Lindsey Wasson | Reuters
Boeing on Wednesday stuck to its forecast of a return to free cash flow this year as it prepares to resume delivery of its 787 Dreamliner aircraft after manufacturing defects have temporarily halted delivery for most of the past two years.
The company’s second-quarter results came in below analyst estimates. Weakness in its defense unit dragged down results, but was partially offset by the strength of its commercial aircraft unit. Aircraft deliveries rose to 121 in the second quarter from 79 a year ago, while commercial aircraft revenue rose 3% to more than $6.2 billion.
The airline is new to winning high-profile orders at the Farnborough Air Show such as those for Delta Air Lines’ 100737 Max 10s. Customers of rival Boeing and Airbus have benefited from a travel revival after demand for flights slumped during the pandemic.
Here’s how the company performed compared to analyst estimates that Refinitiv complied with:
- Adjusted loss per share: 37 cents versus an expected loss of 14 cents.
- he won: $16.68 billion versus the $17.57 billion forecast.
Boeing turned to operating cash flow of $81 million in the quarter after burning $483 million in the same period last year. The Arlington, Virginia-based company reported net income of $160 million, down 72% from a year ago on revenue of $16.68 billion, down 2% from the second quarter of 2021.
CEO Dave Calhoun said earlier this month that the company produces an average of 31,737 Max jets each month. He said the company would not raise production too quickly due to supply chain and labor constraints. Rival Airbus has voiced similar concerns.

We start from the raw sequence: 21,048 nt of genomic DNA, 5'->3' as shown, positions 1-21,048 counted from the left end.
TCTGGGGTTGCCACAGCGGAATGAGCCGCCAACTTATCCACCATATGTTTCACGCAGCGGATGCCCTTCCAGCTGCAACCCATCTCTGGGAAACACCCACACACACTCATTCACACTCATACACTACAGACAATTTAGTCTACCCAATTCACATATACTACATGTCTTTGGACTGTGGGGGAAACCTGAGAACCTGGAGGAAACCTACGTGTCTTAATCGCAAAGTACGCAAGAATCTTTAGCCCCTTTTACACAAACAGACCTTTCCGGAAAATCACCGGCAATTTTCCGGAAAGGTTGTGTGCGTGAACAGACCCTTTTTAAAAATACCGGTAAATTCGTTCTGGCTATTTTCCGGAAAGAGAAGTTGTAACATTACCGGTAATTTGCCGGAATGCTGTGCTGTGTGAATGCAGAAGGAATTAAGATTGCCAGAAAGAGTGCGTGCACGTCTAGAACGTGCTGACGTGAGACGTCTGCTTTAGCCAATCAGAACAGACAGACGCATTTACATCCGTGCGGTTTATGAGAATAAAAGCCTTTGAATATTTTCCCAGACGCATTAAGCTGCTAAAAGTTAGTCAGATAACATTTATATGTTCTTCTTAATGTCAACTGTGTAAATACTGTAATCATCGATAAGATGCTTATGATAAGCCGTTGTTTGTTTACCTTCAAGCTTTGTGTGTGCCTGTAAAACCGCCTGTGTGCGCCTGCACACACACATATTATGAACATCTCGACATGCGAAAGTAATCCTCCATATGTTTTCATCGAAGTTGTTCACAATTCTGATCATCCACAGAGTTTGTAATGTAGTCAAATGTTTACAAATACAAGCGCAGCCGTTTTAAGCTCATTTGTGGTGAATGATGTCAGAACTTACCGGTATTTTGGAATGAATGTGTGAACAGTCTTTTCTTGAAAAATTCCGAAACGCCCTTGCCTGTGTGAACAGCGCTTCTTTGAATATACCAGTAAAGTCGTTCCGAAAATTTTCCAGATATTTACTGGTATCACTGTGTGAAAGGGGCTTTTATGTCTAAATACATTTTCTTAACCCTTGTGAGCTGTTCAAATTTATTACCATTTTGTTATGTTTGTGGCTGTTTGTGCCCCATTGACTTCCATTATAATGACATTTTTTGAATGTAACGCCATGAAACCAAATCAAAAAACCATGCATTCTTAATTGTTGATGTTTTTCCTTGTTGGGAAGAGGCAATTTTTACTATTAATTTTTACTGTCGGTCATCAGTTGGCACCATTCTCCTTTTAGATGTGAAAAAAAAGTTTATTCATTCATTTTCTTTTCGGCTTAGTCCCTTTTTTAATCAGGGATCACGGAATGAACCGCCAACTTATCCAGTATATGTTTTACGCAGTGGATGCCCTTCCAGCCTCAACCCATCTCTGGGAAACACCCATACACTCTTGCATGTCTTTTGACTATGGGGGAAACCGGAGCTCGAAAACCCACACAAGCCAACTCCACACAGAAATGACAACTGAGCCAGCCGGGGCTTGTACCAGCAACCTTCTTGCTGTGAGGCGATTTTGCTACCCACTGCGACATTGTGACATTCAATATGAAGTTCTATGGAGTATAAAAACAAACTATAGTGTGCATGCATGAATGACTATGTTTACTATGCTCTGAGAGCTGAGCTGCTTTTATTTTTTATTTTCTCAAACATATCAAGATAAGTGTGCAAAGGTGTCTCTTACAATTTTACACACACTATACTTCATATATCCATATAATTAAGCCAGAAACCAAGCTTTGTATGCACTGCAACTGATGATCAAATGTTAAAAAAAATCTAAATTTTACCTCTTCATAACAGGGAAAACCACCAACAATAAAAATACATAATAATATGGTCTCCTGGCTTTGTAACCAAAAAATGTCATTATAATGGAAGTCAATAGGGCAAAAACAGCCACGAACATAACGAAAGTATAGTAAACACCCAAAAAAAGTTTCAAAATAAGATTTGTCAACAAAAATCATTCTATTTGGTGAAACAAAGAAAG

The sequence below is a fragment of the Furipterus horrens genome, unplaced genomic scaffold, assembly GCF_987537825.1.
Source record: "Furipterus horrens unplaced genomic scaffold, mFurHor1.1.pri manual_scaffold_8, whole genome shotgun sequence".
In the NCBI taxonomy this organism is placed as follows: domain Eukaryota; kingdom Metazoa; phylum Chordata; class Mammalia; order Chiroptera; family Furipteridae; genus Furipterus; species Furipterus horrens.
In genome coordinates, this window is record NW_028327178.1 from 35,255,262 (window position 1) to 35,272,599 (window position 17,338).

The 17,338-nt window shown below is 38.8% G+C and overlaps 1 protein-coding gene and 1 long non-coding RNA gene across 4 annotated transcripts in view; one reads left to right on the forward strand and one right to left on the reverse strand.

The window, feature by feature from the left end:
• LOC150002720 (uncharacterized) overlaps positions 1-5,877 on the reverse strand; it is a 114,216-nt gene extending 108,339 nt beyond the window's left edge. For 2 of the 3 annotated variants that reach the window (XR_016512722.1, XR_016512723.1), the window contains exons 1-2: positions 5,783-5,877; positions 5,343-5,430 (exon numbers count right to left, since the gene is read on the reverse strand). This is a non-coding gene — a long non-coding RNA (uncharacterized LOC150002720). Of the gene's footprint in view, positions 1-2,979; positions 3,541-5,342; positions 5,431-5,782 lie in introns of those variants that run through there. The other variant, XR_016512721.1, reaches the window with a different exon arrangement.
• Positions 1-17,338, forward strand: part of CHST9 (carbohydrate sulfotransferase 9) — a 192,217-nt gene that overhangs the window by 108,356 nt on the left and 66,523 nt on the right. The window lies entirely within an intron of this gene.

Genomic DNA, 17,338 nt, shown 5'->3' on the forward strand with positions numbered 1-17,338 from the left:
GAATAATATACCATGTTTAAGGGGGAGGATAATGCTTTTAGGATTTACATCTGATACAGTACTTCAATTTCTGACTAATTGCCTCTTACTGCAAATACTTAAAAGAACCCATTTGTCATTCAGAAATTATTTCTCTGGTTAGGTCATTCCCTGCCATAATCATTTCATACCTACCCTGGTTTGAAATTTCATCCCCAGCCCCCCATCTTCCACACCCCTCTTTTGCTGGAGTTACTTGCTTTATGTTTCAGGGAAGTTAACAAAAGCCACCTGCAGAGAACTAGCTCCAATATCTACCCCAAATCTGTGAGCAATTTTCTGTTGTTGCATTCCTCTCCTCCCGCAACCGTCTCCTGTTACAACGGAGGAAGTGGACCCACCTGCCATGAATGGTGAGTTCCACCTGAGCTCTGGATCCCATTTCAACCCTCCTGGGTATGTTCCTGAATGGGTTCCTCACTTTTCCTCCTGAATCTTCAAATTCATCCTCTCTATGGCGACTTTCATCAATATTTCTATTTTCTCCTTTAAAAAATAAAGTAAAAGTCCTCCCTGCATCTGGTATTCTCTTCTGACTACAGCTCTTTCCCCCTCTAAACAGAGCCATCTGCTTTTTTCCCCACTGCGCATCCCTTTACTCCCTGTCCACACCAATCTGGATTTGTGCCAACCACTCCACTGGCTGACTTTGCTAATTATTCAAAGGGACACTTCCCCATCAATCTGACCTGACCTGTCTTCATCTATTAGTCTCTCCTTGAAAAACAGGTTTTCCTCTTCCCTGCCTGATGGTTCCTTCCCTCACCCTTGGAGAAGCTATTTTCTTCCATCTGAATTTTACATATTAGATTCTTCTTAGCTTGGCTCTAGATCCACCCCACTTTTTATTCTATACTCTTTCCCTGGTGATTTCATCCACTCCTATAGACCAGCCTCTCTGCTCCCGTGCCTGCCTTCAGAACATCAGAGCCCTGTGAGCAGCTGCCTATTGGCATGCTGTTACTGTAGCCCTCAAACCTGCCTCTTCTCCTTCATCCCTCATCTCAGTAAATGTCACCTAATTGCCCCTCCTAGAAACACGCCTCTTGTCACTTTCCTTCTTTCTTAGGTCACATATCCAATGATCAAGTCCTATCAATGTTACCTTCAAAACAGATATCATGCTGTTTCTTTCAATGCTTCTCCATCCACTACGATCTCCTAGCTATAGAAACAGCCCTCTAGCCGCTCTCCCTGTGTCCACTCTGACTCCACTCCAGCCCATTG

“Even with high demand, we won’t chase production rates or push our system too quickly,” Calhoun said in a task force memo on Wednesday. “With safety and quality at the fore, we will prioritize stability and predictability.”
He also confirmed that Boeing is “in the final stages” of preparations to resume deliveries of its 787 Dreamliners, which have been suspended for more than a year due to production defects.
In January, Boeing said the issues would cost it $5.5 billion, including $2 billion in irregular manufacturing costs with production restarts to avoid inventory buildup. Boeing posted $283 million of that in the second quarter.
The return of the 787 deliveries is key to Boeing because customers pay the bulk of the price of the plane when they take delivery of the planes.
The company’s defense unit revenue is down 10% from last year, and the company incurred $147 million on unmanned MQ-25 refueling due to higher costs.
Boeing executives will discuss the results with analysts at 10:30 a.m. Wednesday, as they will likely face questions about the return of the 737 MAX to flying in China, a major aircraft customer, the timing on the 777X and cash flow projections for this year and next.
Analysts are also likely to ask Boeing leaders when they expect to win US certification for the 737 Max 10, the largest in the Max family.
Boeing shares are down more than 22% so far this year. Shares rose more than 2% in pre-market trading after the results were announced.